Your temper at 375 takes the Rc down from 67ish to 62-63. Will tempering at 450f make the hardness slightly different?
    What Robert says about normalizing at 1750 comes from that other thread I posted. What we normalize at 1750 and it isn't the w2 that was bad from them....will it wreck the steel or will I just be doing a step I didn't need?
     
  9. Carterwhopkins

    Carterwhopkins KnifeMaker / Craftsman / Service Provider Knifemaker / Craftsman / Service Provider

    188
    Dec 12, 2012
    Check out the temper charts...I find I need to go lower than many of the published temps to get my 62-63. I have not tried to temper at 450, w/o looking at a chart, I would guess 59/60??. You need to test a bunch of samples and record your findings...I have never gone above 1650 and I have gotten uniform results for 2+ years with NJSB W2, and multiple orders...I have not experienced a bad batch as some have. Break some of your test coupons and take a look at the grain structure under magnification. I assume you or your heat treating guy has a hardness tester.
     
  10. Randydb

    Randydb Basic Member Basic Member

    698
    Sep 27, 2014
    Yes, he has a hardness tester. I will pass your process on to my guy carter. You obviously have had consistent good results and that will give us a good chance at success.
    Thank you.
     
  11. Carterwhopkins

    Carterwhopkins KnifeMaker / Craftsman / Service Provider Knifemaker / Craftsman / Service Provider

    188
    Dec 12, 2012
    I will double check my recipe tomorrow when I'm in the shop and send you a msg.
     
    Randydb likes this.
  12. Stacy E. Apelt - Bladesmith

    Stacy E. Apelt - Bladesmith ilmarinen - MODERATOR Moderator Knifemaker / Craftsman / Service Provider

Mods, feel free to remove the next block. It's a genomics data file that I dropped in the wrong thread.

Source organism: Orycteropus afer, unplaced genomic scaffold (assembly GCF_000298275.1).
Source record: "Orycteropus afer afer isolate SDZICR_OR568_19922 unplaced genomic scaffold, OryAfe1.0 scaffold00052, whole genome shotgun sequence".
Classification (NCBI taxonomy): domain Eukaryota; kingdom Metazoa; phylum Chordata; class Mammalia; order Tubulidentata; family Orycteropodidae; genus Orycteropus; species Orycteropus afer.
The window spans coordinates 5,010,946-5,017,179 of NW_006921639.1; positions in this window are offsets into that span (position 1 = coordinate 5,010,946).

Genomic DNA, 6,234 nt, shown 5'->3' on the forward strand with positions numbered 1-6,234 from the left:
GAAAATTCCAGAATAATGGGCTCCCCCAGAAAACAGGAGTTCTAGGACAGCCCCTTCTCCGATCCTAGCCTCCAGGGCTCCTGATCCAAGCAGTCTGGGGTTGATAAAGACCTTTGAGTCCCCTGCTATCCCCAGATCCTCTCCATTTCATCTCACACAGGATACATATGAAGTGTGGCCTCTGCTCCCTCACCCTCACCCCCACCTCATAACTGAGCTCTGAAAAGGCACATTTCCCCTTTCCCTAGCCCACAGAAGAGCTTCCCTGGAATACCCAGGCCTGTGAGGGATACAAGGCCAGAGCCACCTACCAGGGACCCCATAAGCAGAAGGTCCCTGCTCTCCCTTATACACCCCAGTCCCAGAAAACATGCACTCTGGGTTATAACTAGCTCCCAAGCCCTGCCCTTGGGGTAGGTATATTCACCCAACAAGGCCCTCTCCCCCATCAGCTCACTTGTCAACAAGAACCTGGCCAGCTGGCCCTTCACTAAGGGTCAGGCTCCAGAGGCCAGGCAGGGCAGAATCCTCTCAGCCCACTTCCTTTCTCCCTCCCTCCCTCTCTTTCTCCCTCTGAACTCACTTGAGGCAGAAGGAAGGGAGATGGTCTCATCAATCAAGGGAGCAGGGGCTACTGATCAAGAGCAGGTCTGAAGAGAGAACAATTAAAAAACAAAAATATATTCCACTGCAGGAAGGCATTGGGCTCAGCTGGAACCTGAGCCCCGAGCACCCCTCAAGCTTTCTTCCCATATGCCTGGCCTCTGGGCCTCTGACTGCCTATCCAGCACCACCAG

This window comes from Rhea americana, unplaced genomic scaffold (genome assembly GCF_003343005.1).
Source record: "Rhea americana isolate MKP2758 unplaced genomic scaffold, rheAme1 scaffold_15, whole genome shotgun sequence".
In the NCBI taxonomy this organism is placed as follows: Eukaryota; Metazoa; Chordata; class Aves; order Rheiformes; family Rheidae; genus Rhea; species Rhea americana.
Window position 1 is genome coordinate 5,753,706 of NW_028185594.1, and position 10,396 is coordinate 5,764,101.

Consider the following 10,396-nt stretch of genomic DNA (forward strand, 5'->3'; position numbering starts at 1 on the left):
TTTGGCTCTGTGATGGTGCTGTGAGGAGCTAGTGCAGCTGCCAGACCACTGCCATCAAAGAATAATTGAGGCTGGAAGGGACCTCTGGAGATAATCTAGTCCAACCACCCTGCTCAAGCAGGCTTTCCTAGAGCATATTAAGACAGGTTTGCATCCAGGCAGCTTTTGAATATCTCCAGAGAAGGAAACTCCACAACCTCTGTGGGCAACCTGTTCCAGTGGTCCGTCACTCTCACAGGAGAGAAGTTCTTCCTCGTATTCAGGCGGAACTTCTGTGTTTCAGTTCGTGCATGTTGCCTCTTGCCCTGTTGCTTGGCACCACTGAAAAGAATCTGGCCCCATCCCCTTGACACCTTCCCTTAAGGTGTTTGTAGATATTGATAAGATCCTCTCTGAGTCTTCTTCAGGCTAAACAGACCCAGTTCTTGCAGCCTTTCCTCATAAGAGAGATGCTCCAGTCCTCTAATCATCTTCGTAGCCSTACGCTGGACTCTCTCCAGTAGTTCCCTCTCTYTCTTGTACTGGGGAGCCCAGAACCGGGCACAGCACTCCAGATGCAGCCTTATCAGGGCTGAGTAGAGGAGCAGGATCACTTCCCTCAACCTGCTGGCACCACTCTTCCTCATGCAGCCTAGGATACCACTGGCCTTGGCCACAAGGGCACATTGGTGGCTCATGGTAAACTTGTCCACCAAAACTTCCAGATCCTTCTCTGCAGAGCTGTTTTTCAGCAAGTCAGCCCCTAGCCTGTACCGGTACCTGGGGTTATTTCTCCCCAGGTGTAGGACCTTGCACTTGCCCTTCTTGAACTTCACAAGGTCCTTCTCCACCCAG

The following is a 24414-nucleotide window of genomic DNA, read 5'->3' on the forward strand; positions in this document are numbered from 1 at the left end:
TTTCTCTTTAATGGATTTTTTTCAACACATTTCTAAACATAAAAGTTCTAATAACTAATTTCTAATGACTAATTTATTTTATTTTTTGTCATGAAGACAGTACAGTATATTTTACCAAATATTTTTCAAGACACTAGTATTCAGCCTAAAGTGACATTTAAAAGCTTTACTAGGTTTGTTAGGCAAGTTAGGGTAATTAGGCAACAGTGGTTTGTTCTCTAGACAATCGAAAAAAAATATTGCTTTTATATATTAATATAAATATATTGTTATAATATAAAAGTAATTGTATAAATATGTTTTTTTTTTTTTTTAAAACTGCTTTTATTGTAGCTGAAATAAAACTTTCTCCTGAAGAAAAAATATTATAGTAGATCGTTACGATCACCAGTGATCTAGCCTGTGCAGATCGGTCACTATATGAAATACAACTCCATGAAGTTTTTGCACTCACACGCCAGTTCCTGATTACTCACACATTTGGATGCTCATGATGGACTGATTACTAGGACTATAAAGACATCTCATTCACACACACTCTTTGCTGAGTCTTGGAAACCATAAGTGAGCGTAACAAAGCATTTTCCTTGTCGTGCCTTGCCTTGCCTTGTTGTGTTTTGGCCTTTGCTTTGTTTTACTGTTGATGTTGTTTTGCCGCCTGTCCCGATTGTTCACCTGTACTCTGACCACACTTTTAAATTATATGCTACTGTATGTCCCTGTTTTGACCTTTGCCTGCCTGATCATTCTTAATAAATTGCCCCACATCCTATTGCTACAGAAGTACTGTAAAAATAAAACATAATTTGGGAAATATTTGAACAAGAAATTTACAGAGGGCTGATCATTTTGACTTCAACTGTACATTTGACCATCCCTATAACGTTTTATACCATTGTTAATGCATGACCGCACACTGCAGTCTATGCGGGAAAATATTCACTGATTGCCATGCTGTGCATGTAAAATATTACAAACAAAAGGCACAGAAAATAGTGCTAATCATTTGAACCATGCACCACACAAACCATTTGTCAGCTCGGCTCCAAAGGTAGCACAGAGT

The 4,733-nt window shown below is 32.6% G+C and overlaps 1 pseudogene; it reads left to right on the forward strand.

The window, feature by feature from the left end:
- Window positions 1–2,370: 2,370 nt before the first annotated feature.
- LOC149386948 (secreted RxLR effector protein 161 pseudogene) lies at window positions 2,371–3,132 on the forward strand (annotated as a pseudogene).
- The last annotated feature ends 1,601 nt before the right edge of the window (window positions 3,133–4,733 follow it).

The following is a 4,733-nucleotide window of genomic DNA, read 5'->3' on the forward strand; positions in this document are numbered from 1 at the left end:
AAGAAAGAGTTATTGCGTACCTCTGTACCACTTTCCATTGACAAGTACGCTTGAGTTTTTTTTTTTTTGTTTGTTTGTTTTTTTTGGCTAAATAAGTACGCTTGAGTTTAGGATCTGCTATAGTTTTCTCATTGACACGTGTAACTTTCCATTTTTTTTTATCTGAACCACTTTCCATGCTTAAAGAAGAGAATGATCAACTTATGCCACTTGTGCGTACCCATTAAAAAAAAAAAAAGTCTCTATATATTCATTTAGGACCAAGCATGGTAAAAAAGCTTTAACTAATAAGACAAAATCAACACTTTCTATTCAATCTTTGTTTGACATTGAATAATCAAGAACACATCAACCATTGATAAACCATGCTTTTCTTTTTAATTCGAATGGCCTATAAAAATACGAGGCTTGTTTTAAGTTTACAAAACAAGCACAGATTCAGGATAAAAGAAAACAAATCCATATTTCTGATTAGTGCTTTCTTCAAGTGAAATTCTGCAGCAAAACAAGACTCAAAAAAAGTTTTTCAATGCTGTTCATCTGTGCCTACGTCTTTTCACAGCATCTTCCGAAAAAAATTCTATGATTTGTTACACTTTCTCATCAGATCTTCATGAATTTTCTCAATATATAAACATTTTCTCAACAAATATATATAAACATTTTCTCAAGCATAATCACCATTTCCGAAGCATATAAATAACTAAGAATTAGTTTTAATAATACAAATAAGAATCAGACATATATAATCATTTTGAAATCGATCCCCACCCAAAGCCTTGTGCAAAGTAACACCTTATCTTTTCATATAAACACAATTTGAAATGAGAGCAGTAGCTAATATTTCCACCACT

Aug 20, 2004
    The reason I give 1650 as the first step is that spheroidized W2 needs at least an extra 100° more than the usual 1550/1450/1350 normalization cycles. As pointed out, some folks start at 1750 to be sure the spheroid structure is dissolved.
     
  13. Natlek

    Natlek

    Jun 9, 2015
    While it is wise to have kiln and quench tank oriented to where you can do that in one smooth motion , to GET blade from 1425/1450 to about 600 in 1 second depends on characteristics of quenching medium .......not on transwer speed from kiln to quench tank . After all this years on blade I learn this..IF you are not sure of condition of steel you have , start normalizing proces with forge temperature of that steel...that way you can not miss .
     
  14. Stacy E. Apelt - Bladesmith

    Stacy E. Apelt - Bladesmith ilmarinen - MODERATOR Moderator Knifemaker / Craftsman / Service Provider

    Aug 20, 2004
    Correct - the drop rate starts when the steel hits the oil. The transfer time is not an issue as long as it is done in a smooth transfer from oven to nearby quench. On swords, you sometimes have to quickly ( and safely) walk outside to the quench tank.

    Starting at the 1750-1800F range is a safe practice if you are unsure of the steel's condition, or if a first quench did not harden at all.
     
  15. Randydb

    Randydb Basic Member Basic Member

    698
    Sep 27, 2014
    Thank you all for your generosity and input here. It has been a wealth of information and leaves me reasonably sure we will get reasonable results on the next try.